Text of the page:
High heels are often a symbol of aesthetic power and carry the image of seduction and femininity. However, the discomfort in high heels is an issue. High heels place all of the wearer’s weight on the front of the foot, placing extreme pressure on the ends of the metatarsal bones and the joints between the toes and feet, increasing the risk of stress fractures and neuromas, among other possible injuries. It is no wonder that women end up preferring flat, comfortable shoes in their daily life, despite the appeal of high-heels.
At CES 2023, GAIT-TECH®, an Italian fashion tech company that patented its innovation for boosting the comfort of high-heel shoes, introduced its first device integrated into the insole of high heels during the manufacturing stage. The biomechanical device redistributes pressure on the ground, cushioning the impact, making high heels shoes more comfortable without compromising their design.
The device received an official certificate from MD Ph.D. Roberto Bevoni from the Orthopedic Institute Rizzoli Bologna, and has earned an international patent for the innovative invention from the official Italian Office of Patents and Trademarks – Ministry for Economic Development. The device is made to improve the sustainability of human health, posture, and gait through the comfort of high heels.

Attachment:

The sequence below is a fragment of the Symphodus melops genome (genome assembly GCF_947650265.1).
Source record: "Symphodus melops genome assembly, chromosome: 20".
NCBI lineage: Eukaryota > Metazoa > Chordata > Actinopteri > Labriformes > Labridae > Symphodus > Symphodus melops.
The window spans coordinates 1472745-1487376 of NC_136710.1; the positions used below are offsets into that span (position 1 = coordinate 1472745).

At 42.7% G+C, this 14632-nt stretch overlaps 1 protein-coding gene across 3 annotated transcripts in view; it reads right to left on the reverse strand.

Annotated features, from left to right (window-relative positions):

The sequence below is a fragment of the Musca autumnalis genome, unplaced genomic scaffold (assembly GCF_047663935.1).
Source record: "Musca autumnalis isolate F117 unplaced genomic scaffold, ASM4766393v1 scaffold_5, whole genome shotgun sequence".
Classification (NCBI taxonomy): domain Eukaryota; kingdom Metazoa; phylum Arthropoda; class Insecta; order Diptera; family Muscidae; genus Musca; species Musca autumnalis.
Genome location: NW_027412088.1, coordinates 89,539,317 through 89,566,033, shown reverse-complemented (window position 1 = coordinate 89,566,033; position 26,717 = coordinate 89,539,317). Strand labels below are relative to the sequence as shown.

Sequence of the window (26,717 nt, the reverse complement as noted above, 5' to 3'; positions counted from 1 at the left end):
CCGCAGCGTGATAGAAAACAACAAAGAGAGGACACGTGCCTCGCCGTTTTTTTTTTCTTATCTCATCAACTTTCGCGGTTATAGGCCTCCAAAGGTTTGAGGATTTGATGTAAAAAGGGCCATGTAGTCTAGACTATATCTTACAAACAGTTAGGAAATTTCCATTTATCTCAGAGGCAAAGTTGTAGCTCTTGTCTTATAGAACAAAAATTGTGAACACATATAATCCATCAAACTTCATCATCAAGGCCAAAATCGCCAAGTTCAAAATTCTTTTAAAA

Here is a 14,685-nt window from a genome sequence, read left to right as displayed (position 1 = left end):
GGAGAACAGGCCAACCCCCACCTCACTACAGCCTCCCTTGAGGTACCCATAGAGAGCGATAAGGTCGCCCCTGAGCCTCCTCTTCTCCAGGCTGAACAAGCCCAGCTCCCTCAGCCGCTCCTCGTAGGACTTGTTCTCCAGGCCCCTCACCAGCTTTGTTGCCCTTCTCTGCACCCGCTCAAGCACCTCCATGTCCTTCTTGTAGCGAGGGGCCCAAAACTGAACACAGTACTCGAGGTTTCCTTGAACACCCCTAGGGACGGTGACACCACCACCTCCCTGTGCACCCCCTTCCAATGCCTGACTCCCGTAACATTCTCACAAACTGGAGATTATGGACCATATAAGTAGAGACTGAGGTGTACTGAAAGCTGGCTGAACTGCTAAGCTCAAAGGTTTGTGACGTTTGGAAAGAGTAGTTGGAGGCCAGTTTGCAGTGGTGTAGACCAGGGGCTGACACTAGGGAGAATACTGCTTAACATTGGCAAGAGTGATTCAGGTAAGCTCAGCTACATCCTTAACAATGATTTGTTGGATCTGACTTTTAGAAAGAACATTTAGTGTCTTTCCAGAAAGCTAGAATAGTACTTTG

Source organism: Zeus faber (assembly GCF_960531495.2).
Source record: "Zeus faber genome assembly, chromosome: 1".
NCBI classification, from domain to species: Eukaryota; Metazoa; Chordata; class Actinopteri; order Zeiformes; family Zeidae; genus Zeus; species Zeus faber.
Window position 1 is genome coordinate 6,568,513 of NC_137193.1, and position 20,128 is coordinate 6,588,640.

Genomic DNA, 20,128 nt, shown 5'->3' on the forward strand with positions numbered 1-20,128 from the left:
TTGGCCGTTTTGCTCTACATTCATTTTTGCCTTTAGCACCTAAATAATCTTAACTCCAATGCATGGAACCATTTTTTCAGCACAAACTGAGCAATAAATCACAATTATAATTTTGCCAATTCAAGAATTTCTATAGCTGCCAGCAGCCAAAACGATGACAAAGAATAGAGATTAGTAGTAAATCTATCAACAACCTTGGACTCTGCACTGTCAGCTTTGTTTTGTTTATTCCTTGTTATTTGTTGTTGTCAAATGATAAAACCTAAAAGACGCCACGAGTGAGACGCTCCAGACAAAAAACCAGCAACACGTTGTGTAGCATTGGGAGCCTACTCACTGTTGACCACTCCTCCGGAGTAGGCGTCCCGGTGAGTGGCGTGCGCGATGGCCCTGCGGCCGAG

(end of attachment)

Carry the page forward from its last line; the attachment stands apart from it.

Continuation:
“Shoes with heels have always represented the best in terms of image, sensuality, and femininity, but at the same time, they have always been synonymous with discomfort and pain when worn for a long period of time,” says Andrea Goldoni, Co-Founder and CEO of GAIT-TECH®. “The GAIT-TECH® insole solution provides an experience of comfort and balance never felt on heels before, allowing women to wear shoes with better cushioning and less pain involved.”
The solution is based on 30 years of research and in-depth studies, to make it industrialised and is made of recycled polymer. The patented insole relieves pressure on the foot metatarsal boon in order to provide a healthier and more stable gait when the foot is verticalised in plantar flexion.
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